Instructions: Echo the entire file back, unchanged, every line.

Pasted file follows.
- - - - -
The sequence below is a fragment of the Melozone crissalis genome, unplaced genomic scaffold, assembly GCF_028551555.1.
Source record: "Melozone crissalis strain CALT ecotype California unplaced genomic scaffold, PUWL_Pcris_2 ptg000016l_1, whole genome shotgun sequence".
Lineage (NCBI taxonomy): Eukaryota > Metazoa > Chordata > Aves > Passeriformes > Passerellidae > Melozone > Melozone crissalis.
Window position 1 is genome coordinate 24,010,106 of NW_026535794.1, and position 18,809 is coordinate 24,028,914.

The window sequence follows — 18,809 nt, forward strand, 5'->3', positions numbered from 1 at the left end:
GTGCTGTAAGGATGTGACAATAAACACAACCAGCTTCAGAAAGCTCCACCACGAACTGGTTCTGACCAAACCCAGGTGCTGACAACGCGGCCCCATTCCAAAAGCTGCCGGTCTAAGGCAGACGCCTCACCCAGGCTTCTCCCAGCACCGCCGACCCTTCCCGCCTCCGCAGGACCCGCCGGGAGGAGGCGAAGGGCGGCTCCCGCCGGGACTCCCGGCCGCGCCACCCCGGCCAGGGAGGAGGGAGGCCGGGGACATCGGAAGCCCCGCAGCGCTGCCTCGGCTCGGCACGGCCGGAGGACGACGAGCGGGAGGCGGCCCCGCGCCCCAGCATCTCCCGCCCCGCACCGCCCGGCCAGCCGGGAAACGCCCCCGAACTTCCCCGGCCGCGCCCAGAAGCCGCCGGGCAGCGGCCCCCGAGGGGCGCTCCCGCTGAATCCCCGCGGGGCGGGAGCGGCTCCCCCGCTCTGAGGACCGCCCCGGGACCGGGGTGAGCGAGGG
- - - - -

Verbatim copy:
The sequence below is a fragment of the Melozone crissalis genome, unplaced genomic scaffold, assembly GCF_028551555.1.
Source record: "Melozone crissalis strain CALT ecotype California unplaced genomic scaffold, PUWL_Pcris_2 ptg000016l_1, whole genome shotgun sequence".
Lineage (NCBI taxonomy): Eukaryota > Metazoa > Chordata > Aves > Passeriformes > Passerellidae > Melozone > Melozone crissalis.
Window position 1 is genome coordinate 24,010,106 of NW_026535794.1, and position 18,809 is coordinate 24,028,914.

The window sequence follows — 18,809 nt, forward strand, 5'->3', positions numbered from 1 at the left end:
GTGCTGTAAGGATGTGACAATAAACACAACCAGCTTCAGAAAGCTCCACCACGAACTGGTTCTGACCAAACCCAGGTGCTGACAACGCGGCCCCATTCCAAAAGCTGCCGGTCTAAGGCAGACGCCTCACCCAGGCTTCTCCCAGCACCGCCGACCCTTCCCGCCTCCGCAGGACCCGCCGGGAGGAGGCGAAGGGCGGCTCCCGCCGGGACTCCCGGCCGCGCCACCCCGGCCAGGGAGGAGGGAGGCCGGGGACATCGGAAGCCCCGCAGCGCTGCCTCGGCTCGGCACGGCCGGAGGACGACGAGCGGGAGGCGGCCCCGCGCCCCAGCATCTCCCGCCCCGCACCGCCCGGCCAGCCGGGAAACGCCCCCGAACTTCCCCGGCCGCGCCCAGAAGCCGCCGGGCAGCGGCCCCCGAGGGGCGCTCCCGCTGAATCCCCGCGGGGCGGGAGCGGCTCCCCCGCTCTGAGGACCGCCCCGGGACCGGGGTGAGCGAGGG